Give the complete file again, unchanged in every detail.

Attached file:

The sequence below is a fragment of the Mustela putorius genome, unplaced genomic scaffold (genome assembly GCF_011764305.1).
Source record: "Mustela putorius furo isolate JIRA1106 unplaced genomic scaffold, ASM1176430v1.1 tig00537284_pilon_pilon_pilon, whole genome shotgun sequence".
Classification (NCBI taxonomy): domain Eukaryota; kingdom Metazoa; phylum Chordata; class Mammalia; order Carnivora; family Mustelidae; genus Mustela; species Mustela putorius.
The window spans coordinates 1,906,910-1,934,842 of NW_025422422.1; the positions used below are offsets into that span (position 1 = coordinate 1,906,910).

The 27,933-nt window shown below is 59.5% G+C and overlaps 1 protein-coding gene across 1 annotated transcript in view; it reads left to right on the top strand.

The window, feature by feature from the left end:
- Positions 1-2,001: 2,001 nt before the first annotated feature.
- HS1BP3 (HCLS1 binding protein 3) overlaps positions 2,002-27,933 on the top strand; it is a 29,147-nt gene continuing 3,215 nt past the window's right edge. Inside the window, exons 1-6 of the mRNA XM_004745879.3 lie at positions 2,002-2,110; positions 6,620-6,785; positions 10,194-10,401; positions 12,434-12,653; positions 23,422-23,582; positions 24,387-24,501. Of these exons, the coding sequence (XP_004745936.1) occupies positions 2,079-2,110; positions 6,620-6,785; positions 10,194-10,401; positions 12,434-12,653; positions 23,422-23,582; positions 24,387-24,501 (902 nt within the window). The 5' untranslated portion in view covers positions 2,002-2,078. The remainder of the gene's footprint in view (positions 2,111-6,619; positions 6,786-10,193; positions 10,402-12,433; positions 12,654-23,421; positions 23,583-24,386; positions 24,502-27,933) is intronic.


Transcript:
The sequence below is a fragment of the Mustela putorius genome, unplaced genomic scaffold (genome assembly GCF_011764305.1).
Source record: "Mustela putorius furo isolate JIRA1106 unplaced genomic scaffold, ASM1176430v1.1 tig00537284_pilon_pilon_pilon, whole genome shotgun sequence".
Classification (NCBI taxonomy): domain Eukaryota; kingdom Metazoa; phylum Chordata; class Mammalia; order Carnivora; family Mustelidae; genus Mustela; species Mustela putorius.
The window spans coordinates 1,906,910-1,934,842 of NW_025422422.1; the positions used below are offsets into that span (position 1 = coordinate 1,906,910).

The 27,933-nt window shown below is 59.5% G+C and overlaps 1 protein-coding gene across 1 annotated transcript in view; it reads left to right on the top strand.

The window, feature by feature from the left end:
- Positions 1-2,001: 2,001 nt before the first annotated feature.
- HS1BP3 (HCLS1 binding protein 3) overlaps positions 2,002-27,933 on the top strand; it is a 29,147-nt gene continuing 3,215 nt past the window's right edge. Inside the window, exons 1-6 of the mRNA XM_004745879.3 lie at positions 2,002-2,110; positions 6,620-6,785; positions 10,194-10,401; positions 12,434-12,653; positions 23,422-23,582; positions 24,387-24,501. Of these exons, the coding sequence (XP_004745936.1) occupies positions 2,079-2,110; positions 6,620-6,785; positions 10,194-10,401; positions 12,434-12,653; positions 23,422-23,582; positions 24,387-24,501 (902 nt within the window). The 5' untranslated portion in view covers positions 2,002-2,078. The remainder of the gene's footprint in view (positions 2,111-6,619; positions 6,786-10,193; positions 10,402-12,433; positions 12,654-23,421; positions 23,583-24,386; positions 24,502-27,933) is intronic.